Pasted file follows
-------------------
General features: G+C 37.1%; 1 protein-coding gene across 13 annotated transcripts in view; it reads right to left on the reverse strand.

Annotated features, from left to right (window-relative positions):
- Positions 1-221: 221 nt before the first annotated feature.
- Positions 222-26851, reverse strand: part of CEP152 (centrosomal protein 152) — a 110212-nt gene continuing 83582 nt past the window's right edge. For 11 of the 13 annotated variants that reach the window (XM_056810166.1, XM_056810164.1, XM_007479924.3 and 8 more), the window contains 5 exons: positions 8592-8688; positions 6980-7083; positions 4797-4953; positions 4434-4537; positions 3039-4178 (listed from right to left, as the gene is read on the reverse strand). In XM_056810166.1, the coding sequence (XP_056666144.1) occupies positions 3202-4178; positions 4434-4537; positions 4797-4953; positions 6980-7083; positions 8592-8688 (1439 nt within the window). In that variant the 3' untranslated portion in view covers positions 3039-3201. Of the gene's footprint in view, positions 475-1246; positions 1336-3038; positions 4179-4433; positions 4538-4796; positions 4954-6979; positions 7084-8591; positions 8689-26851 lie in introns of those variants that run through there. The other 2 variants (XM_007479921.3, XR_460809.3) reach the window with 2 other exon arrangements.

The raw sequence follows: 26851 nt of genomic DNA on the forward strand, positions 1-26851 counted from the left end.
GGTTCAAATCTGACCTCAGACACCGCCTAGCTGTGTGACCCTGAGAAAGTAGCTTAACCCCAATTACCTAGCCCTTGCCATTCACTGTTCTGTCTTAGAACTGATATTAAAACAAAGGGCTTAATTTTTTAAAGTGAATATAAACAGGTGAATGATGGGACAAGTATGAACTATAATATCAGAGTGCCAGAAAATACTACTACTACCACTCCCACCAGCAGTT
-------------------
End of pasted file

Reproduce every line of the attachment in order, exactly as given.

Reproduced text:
General features: G+C 37.1%; 1 protein-coding gene across 13 annotated transcripts in view; it reads right to left on the reverse strand.

Annotated features, from left to right (window-relative positions):
- Positions 1-221: 221 nt before the first annotated feature.
- Positions 222-26851, reverse strand: part of CEP152 (centrosomal protein 152) — a 110212-nt gene continuing 83582 nt past the window's right edge. For 11 of the 13 annotated variants that reach the window (XM_056810166.1, XM_056810164.1, XM_007479924.3 and 8 more), the window contains 5 exons: positions 8592-8688; positions 6980-7083; positions 4797-4953; positions 4434-4537; positions 3039-4178 (listed from right to left, as the gene is read on the reverse strand). In XM_056810166.1, the coding sequence (XP_056666144.1) occupies positions 3202-4178; positions 4434-4537; positions 4797-4953; positions 6980-7083; positions 8592-8688 (1439 nt within the window). In that variant the 3' untranslated portion in view covers positions 3039-3201. Of the gene's footprint in view, positions 475-1246; positions 1336-3038; positions 4179-4433; positions 4538-4796; positions 4954-6979; positions 7084-8591; positions 8689-26851 lie in introns of those variants that run through there. The other 2 variants (XM_007479921.3, XR_460809.3) reach the window with 2 other exon arrangements.

The raw sequence follows: 26851 nt of genomic DNA on the forward strand, positions 1-26851 counted from the left end.
GGTTCAAATCTGACCTCAGACACCGCCTAGCTGTGTGACCCTGAGAAAGTAGCTTAACCCCAATTACCTAGCCCTTGCCATTCACTGTTCTGTCTTAGAACTGATATTAAAACAAAGGGCTTAATTTTTTAAAGTGAATATAAACAGGTGAATGATGGGACAAGTATGAACTATAATATCAGAGTGCCAGAAAATACTACTACTACCACTCCCACCAGCAGTT